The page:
Inside October's Sipping Liquor box you’ll find Puni Nova whisky from South Tyrol – the part of Italy that’s so far north it’s basically Austria.
Back in 2010 the Ebensperger family started building a beautiful distillery in the tiny town of Glorenza (population 900) in the Venosta Valley. The name Puni comes from a local river and derives from ancient Raetic.
Venosta has been a centre of grain cultivation – particularly rye – for hundreds of years. So the distillery has a ready local source of raw materials and quality water with which to make its whisky. Puni uses a mixture of malted rye, barley and wheat. Puni bought two traditional pot stills from the Scottish manufacturer Forsyths but decided to use water rather than steam to heat them.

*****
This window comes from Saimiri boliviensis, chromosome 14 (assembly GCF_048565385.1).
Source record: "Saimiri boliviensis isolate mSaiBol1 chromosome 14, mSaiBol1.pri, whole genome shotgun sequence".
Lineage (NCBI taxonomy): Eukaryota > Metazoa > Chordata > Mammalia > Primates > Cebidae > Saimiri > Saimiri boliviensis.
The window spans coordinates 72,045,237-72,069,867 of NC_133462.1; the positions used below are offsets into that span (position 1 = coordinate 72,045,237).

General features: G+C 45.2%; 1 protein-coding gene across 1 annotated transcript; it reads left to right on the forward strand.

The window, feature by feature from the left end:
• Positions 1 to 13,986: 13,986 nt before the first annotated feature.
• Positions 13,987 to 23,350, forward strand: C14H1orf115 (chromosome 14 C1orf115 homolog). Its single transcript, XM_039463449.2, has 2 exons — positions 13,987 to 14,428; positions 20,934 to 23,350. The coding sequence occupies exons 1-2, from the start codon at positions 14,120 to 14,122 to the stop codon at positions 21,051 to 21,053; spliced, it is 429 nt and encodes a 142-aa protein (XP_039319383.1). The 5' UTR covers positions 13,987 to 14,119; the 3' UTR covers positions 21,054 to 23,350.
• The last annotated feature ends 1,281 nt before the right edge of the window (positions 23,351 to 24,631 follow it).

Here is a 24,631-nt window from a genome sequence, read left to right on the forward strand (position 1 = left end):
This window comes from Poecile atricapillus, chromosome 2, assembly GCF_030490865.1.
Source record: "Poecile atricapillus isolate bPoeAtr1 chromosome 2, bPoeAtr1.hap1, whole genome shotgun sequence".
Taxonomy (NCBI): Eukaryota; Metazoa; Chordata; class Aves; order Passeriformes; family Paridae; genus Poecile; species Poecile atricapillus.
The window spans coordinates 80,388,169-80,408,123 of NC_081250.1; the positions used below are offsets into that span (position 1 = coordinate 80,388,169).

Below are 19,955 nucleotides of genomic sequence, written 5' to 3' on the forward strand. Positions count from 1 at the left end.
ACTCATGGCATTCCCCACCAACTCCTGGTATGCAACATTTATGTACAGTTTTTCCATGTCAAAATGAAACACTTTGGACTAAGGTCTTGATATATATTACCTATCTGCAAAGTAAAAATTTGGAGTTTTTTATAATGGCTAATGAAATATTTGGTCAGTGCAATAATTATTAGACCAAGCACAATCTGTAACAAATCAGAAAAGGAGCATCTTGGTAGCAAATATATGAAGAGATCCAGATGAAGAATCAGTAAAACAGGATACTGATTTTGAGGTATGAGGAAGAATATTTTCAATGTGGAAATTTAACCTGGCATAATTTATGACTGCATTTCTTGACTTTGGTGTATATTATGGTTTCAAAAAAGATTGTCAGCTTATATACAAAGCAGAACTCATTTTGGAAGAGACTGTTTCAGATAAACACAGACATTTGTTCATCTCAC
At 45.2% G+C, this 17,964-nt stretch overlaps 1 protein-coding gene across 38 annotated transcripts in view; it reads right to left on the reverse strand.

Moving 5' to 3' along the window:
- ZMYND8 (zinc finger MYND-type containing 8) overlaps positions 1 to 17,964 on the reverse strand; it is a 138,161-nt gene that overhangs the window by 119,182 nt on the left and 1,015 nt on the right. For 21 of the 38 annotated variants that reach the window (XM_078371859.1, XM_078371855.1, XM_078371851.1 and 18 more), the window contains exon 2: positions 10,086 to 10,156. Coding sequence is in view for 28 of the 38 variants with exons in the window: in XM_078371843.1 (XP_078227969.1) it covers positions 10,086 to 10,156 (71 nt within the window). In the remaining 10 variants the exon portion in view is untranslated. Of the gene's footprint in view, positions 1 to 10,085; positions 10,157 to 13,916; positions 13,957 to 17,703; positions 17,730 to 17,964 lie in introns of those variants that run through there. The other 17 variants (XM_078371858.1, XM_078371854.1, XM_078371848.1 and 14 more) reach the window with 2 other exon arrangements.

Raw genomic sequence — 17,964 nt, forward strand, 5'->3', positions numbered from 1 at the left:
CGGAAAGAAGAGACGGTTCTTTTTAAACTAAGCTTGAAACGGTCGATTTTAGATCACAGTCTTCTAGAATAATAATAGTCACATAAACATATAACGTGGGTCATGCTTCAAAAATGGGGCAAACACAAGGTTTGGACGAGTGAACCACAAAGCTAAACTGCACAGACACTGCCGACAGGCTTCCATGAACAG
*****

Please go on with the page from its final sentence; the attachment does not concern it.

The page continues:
Once distillation is complete, Puni uses three different types of cask for maturation to create a variety of flavours: barrels that used to contain American bourbon, Sicilian Marsala or local South Tyrolean wine. Nova is matured for three years in former bourbon barrels and finished for a short period in new casks made of European oak.
Puni’s younger whiskies are matured in local warehouses. The region has very warm summers and cold, snowy winters. This accelerates the ageing of the spirit inside the casks – compared with somewhere like Scotland – as liquid is more rigourously forced in and out of the oak.
In the ultimate act of recycling, Puni stores whiskies it intends to mature for longer periods inside military bunkers left over from the Second World War.